More bad news for those who still believe that we’re about to enter a nuclear power renaissance, rather than the full-scale nuclear-powered retreat from those halcyon days of late 2007 that we’re actually seeing....and good news for those who believe in a sustainable, carbon-free, nuclear-free energy future.
The California Energy Commission (CEC) has just issued a new draft report on expected energy costs from various technologies, projected to 2018—just about the time any of the proposed new nuclear reactors could come online.
And the results are stunning.
Every renewable energy technology examined is projected to provide electricity cheaper than nuclear power by 2018, even giving nuclear the benefit of the doubt on construction costs.
Let me reiterate: renewable energy of any and every kind will be cheaper than nuclear power by the time any new nuclear reactor can come online, according to the California Energy Commission’s projection.
Let’s look at some specifics. First, note that this report does not address energy efficiency measures, which remain the cheapest, fastest, safest and cleanest means at reducing carbon emissions. Rather, the report looks only at the comparative costs of possible new central station electricity generation facilities in California.
The report lists (on page 18, for those following along) projections for electricity costs given "overnight" or "levelized" costs of new generating facilities—this means the costs for new facilities if they could be built overnight—i.e. if they did not include financing and other costs.
According to the report, in California, in 2018 biomass will run about 16 cents/kilowatt-hour (kwh). Natural gas combined cycle plants will continue to be competitive (though not renewable nor carbon-free) at 16-17 cents/kwh. But on-land wind power will be only about 11-13 cents/kwh. Off-shore wind is more expensive, about 21.5 cents kwh. Solar stays expensive at 29-30 cents/kwh. But nuclear power’s costs, for a merchant (or unregulated) nuclear plant—the type that would be built in most of the U.S.--are simply astonishing, at 34+ cents/kwh. Even new reactors from regulated utilities, which enjoy some financial benefits and which exist primarily in the southeast US, are projected at a very high 27 cents/kwh.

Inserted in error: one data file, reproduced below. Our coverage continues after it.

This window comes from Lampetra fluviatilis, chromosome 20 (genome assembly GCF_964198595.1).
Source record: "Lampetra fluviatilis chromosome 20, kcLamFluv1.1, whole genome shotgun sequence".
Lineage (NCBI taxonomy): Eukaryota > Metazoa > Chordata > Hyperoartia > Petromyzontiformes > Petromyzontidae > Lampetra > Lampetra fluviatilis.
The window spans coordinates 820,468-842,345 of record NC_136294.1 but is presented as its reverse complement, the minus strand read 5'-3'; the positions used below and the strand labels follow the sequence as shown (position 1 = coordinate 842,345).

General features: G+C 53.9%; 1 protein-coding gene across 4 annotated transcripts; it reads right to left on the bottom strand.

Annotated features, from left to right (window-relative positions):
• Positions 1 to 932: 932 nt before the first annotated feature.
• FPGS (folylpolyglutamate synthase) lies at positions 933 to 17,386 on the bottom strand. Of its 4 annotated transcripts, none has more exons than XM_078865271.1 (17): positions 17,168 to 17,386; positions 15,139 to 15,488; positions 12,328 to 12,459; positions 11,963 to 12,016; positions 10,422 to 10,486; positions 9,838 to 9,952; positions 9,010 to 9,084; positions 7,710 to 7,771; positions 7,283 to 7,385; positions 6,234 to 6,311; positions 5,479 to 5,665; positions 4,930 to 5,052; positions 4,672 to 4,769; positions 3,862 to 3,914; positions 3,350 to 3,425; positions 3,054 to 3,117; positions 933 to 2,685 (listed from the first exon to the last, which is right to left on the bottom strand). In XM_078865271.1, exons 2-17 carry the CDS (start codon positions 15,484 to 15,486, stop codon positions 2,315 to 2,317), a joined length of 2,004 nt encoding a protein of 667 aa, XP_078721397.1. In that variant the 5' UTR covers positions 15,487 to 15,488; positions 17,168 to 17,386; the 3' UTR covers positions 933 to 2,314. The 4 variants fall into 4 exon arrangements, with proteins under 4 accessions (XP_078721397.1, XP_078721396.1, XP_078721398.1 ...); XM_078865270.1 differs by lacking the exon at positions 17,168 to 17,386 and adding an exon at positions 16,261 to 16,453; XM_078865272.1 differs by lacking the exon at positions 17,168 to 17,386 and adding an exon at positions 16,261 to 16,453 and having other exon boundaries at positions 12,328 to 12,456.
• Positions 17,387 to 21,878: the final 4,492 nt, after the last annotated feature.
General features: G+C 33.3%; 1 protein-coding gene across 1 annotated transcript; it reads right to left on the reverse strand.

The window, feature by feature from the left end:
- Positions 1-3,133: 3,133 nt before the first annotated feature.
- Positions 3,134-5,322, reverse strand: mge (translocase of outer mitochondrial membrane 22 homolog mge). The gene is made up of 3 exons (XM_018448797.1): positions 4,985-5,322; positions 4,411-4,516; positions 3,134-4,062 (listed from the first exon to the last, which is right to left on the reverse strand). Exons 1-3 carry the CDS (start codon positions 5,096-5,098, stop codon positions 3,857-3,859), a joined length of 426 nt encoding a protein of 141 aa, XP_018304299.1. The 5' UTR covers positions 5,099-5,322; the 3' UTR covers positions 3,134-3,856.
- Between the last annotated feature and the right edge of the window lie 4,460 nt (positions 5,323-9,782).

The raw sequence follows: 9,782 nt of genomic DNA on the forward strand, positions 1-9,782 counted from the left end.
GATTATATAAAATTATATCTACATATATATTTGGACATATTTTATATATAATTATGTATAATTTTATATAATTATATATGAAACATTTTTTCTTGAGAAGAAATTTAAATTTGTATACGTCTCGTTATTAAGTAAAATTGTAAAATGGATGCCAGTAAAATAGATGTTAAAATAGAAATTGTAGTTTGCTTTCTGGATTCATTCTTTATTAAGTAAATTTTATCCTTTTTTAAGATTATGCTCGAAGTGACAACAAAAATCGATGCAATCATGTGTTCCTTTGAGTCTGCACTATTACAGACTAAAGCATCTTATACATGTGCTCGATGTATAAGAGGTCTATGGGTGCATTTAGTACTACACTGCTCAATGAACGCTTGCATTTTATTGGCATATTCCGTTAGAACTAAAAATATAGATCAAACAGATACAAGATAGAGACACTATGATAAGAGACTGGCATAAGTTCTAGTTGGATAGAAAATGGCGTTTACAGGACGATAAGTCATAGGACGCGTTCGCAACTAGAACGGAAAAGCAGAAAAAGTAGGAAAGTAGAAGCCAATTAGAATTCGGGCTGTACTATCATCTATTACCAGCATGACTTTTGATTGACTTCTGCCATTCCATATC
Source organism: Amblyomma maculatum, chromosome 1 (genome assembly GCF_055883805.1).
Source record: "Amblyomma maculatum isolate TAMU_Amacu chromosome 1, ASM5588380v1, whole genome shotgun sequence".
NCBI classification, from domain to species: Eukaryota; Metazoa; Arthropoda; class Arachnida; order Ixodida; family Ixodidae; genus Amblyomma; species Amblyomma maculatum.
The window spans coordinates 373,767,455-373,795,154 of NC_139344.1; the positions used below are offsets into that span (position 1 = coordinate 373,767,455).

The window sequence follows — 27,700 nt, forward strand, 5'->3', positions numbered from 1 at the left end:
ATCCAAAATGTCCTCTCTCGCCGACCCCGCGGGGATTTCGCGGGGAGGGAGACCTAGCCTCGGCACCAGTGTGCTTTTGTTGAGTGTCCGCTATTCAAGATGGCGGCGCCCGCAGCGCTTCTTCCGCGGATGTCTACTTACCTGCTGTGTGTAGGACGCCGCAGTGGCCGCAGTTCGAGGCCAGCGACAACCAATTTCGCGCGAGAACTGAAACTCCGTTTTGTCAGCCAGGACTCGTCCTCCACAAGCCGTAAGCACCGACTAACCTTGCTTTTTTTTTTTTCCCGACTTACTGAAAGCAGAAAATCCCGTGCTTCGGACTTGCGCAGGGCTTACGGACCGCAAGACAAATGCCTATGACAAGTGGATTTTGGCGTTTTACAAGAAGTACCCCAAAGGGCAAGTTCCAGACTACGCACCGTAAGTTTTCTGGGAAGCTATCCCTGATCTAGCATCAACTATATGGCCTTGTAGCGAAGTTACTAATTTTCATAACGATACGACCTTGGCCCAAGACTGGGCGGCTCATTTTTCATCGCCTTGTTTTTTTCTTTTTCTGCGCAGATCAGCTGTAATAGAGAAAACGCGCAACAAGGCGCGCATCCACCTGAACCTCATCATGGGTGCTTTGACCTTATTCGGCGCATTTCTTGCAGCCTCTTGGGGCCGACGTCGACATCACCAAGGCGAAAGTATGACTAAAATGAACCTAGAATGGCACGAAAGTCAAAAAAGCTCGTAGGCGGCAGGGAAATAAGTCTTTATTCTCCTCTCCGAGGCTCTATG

Moreover, these nuclear costs assume overnight construction costs of only $3950 per kilowatt of electricity capacity. Constellation Energy, which wants to build a new nuclear reactor in Maryland through its subsidiary UniStar Nuclear, testified under oath this year before the Maryland Public Service Commission that its proposed Calvert Cliffs-3 reactor would cost about $10 billion in overnight costs, or more than $6,000/kw for its 1600 MW reactor—50% above California’s projection. Moody’s and Standard & Poor’s both have projected nuclear construction costs at $7,000/kw or more, as did Areva in a recent failed bid to build two new reactors in Canada.
Adding 50% to CEC’s projection to account for the more realistic cost estimates for new nuclear reactors would put electricity from them around 40 to 51 cents/kwh—even further outside the bounds of rational electricity costs.
The reality is that nuclear power already has been priced out of existence. No Public Service Commission is voluntarily going to raise rates to allow such costs, even at CEC’s conservative estimates. And for merchant plants, no large consumer of electricity is going to be willing to pay such rates. No amount of taxpayer loan guarantees or other subsidies can change the basic economic reality. Anyone foolish enough to attempt to build a new nuclear reactor given the economic reality will go bankrupt—and will deserve to. The nuclear "resurgence" is dead on arrival.